Dunleavy replaces two AGDC members amid project review
Gov. Michael J. Dunleavy has begun to put his stamp on the $43 billion Alaska LNG Project.
The governor’s office announced Jan. 7 that Hugh Short and Joey Merrick were removed from the Alaska Gasline Development Corp. Board of Directors in favor of Doug Smith, a longtime Alaska oil and construction industry player and former Anchorage assemblyman and mayoral candidate Dan Coffey.
AGDC is in charge of the ambitious state-led gas pipeline and LNG export plan.
Dunleavy additionally appointed Department of Labor and Workforce Development Commissioner Tamika Ledbetter and Environmental Conservation Commissioner Jason Brune to the AGDC board. Ledbetter and Brune fill the two cabinet-level appointments to the seven-member board required by statute. Those seats were previously held by former Transportation Commissioner Marc Luiken and Labor Commissioner Heidi Drygas.
The new appointments are subject to confirmation by the Legislature, which typically occurs near the end of the legislative session each spring. Public members of the AGDC board serve five-year terms.
The governor said in a formal statement that the AGDC leadership changes continue to advance the ultimate goal of broadly lowering energy costs in the state and monetizing North Slope gas resources while also allowing his administration to conduct a “diligent review of the project.”
“AGDC is tasked with a very complex mission — and I look forward to seeing how the state can assist in moving a (gasline) project forward. Each one of our appointees bring a wealth of knowledge and experience to the table, including in areas of resource development, labor and workforce, regulatory issues and oversight, and I look forward to working with them closely in the future,” Dunleavy said.
More specifically, Smith was previously the CEO of the comprehensive oilfield service provider ASRC Energy Services, a subsidiary of Arctic Slope Regional Corp. and has served on the boards of the Resource Development Council and Alaska Support Industry Alliance, according to the governor’s office.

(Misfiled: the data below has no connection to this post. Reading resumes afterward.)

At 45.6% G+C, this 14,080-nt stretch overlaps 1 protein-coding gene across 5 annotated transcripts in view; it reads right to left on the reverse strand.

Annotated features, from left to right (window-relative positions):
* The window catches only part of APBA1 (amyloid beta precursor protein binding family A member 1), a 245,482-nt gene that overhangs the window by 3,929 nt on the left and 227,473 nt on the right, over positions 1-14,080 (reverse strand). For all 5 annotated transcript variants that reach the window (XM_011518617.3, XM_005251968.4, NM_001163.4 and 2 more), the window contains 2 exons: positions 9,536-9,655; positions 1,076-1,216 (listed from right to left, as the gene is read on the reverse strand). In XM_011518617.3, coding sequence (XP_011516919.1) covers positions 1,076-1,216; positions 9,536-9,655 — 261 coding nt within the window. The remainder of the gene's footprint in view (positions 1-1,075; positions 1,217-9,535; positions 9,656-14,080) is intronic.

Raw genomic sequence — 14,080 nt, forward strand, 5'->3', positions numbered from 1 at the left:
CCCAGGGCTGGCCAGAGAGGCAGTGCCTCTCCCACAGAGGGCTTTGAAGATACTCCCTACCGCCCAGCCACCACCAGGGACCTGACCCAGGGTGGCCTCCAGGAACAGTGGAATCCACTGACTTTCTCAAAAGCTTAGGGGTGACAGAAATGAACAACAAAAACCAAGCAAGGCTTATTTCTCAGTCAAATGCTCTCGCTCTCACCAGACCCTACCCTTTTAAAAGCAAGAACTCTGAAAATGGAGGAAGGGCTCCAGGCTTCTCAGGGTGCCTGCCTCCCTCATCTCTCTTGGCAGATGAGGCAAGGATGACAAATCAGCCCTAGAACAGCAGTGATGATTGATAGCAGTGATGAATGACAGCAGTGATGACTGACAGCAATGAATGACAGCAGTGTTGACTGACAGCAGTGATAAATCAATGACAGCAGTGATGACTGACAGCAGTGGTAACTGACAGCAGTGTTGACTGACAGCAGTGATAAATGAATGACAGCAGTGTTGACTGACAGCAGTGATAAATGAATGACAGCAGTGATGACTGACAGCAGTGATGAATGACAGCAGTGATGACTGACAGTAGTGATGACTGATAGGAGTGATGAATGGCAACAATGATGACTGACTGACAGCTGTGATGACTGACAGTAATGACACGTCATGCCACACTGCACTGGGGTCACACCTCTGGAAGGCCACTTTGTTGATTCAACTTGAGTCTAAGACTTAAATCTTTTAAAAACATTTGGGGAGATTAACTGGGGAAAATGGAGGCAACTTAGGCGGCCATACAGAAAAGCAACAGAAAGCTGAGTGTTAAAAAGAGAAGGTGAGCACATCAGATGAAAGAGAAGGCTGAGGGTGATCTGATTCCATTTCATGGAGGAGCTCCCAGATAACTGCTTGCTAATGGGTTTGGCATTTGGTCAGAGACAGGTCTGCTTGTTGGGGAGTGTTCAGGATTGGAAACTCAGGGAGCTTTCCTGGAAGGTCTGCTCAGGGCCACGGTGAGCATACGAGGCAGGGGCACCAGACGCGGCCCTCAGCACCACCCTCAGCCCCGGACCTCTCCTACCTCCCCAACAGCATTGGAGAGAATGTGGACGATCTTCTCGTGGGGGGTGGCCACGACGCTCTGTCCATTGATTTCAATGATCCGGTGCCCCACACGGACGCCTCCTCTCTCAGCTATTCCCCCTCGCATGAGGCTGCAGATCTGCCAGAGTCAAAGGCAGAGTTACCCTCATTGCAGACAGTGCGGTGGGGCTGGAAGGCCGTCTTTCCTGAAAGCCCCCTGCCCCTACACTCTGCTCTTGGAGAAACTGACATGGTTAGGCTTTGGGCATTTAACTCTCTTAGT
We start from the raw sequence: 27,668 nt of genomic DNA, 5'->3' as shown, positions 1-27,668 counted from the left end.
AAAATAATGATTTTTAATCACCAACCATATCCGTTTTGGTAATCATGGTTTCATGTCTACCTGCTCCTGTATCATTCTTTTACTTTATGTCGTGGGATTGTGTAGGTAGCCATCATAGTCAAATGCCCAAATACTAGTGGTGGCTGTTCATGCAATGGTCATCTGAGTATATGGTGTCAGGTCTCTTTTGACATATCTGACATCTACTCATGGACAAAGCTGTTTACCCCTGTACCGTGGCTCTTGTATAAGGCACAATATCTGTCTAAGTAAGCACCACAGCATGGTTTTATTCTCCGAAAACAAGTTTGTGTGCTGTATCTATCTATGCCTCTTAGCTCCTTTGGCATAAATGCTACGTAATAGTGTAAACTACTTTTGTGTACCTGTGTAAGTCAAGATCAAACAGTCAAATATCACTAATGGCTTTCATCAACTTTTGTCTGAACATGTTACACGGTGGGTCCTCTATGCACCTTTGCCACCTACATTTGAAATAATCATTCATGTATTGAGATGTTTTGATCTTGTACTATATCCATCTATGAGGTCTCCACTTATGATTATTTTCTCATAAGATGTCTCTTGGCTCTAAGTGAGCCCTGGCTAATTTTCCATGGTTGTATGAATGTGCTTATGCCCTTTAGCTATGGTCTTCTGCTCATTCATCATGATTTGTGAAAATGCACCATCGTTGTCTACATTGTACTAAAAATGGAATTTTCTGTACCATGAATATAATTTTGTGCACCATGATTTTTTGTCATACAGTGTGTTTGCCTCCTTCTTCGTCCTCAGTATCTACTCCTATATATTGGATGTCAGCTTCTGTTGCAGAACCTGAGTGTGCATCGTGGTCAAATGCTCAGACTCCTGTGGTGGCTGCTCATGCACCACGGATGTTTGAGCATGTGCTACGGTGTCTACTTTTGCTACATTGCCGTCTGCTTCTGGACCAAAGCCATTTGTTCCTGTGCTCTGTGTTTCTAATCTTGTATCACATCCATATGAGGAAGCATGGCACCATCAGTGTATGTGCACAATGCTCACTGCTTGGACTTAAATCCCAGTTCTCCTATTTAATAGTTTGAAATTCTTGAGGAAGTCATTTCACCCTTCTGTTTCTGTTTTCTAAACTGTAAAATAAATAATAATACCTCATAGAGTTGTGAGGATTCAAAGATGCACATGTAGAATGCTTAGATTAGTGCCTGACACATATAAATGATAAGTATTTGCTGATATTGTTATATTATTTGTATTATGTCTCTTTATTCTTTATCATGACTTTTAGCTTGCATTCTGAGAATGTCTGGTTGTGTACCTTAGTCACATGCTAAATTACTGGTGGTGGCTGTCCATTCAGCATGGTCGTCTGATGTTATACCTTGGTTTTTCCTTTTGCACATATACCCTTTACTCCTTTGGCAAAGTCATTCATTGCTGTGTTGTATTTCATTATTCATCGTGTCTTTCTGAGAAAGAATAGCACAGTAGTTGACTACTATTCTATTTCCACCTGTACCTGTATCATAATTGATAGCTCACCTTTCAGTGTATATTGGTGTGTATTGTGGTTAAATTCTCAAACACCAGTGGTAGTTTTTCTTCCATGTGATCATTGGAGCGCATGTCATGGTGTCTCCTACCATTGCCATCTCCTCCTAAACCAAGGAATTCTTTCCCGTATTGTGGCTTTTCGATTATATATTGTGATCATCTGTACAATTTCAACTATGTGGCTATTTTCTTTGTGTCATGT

Coffey is a longtime Anchorage attorney, small business owner in addition to posts on other state and local boards and commissions. Most recently Coffey served on AGDC’s Community Advisory Council. He ran an unsuccessful campaign for Anchorage mayor in 2015.
Short is a finance expert, former mayor of Bethel and leads the Arctic-focused investment firm Pt Capital. Merrick is a union leader with the construction trade Laborers’ Local 341 and has been involved with various Alaska resource development organizations. Former Gov. Bill Walker appointed both to the AGDC board of directors and had appointment terms through at least September 2020.
Chairman Dave Cruz — first appointed to the AGDC board in 2013 by former Gov. Sean Parnell — former Alyeska Pipeline Service Co. CEO David Wight and Warren Christian, president of the Alaska pipeline construction firm Doyon Associated remain on the AGDC board.
Dunleavy was sharply critical while in the state Senate and during his gubernatorial campaign of Walker’s push for AGDC to lead the Alaska LNG Project in 2016 after former equity partners BP, ConocoPhillips and ExxonMobil decided to back out or slow-walk the project amid globally depressed energy markets. He has said the private sector should have a much larger role in the $43 billion project.
Officials in the governor’s office said Coffey’s significant experience leading complex organizations would be beneficial for oversight of the quasi state agency’s operations, specifically noting concerns Dunleavy has regarding the board’s December approval of $296,000 in performance bonuses for AGDC President Keith Meyer while the state continues to face large budget deficits.
Cruz told the Anchorage Daily News Meyer had earned the bonus pay. AGDC spokesman Tim Fitzpatrick told the Associated Press that Meyer offered to take his bonuses as stock in a corporation subsidiary at a future date when the subsidiary would issue stock. But Fitzpatrick said the board opted to award the cash bonuses.
Industry insiders have noted that aside from the bonus, Meyer’s $550,000 base salary is commensurate with industry norms for those leading endeavors as large and complex as Alaska LNG.
Under Meyer’s leadership since mid-2016, AGDC has secured formal expressions of interest from 15 potential Alaska LNG customers in the Asia-Pacific region. Most notable among those is the joint development agreement, or JDA, signed in November 2017 with three nationalized Chinese companies to potentially provide an anchor customer and the bulk of the financing needed for the project.
However, AGDC and the Chinese JDA parties the Bank of China, China Investment Corp. and oil and gas giant Sinopec Corp. missed a soft Dec. 31 deadline to finalize the specific terms of the agreement, which Walker said in November would be likely given the change in administrations. The JDA negotiations are ongoing, according to AGDC officials.
A draft environmental impact statement is scheduled to be released by the Federal Energy Regulatory Commission in February.
Elwood Brehmer can be reached at elwood.brehme[email protected].